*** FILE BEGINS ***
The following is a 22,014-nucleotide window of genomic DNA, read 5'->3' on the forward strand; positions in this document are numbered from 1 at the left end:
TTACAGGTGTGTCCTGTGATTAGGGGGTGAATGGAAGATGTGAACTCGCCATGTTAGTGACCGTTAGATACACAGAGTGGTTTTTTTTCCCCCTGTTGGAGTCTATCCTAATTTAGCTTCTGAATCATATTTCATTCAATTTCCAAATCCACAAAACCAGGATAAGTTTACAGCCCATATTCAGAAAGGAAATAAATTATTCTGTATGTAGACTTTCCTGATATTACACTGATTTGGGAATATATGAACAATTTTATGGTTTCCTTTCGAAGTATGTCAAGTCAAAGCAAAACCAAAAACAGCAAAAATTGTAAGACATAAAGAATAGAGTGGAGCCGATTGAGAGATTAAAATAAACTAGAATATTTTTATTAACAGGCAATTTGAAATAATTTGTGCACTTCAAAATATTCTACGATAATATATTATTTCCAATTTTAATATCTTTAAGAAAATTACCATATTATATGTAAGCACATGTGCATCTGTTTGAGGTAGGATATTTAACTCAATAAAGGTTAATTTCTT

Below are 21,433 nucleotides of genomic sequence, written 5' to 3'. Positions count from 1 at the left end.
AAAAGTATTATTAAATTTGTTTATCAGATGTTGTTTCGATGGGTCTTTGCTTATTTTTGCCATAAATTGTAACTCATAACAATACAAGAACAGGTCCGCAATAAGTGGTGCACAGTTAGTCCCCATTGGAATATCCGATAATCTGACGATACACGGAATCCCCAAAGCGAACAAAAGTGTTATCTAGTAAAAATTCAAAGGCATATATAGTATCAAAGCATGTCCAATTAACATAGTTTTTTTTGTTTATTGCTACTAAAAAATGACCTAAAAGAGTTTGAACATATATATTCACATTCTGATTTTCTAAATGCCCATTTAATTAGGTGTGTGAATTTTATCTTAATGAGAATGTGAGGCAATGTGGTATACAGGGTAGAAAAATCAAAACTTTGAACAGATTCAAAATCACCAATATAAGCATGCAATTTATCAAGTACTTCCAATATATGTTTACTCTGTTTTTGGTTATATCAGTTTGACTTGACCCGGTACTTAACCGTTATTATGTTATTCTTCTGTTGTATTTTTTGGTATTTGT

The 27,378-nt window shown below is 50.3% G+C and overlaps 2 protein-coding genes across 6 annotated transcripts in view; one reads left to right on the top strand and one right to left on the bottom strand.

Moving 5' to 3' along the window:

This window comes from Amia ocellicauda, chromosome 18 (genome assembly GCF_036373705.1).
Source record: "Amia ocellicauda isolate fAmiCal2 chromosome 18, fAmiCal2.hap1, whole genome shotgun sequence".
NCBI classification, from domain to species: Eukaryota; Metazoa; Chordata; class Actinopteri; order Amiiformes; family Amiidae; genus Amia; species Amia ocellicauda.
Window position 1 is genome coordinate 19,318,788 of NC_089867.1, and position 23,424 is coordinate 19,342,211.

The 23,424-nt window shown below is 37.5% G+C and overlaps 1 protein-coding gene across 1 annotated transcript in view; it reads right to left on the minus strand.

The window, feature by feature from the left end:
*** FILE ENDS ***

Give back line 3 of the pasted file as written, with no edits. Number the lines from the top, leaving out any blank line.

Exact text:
Below are 21,433 nucleotides of genomic sequence, written 5' to 3'. Positions count from 1 at the left end.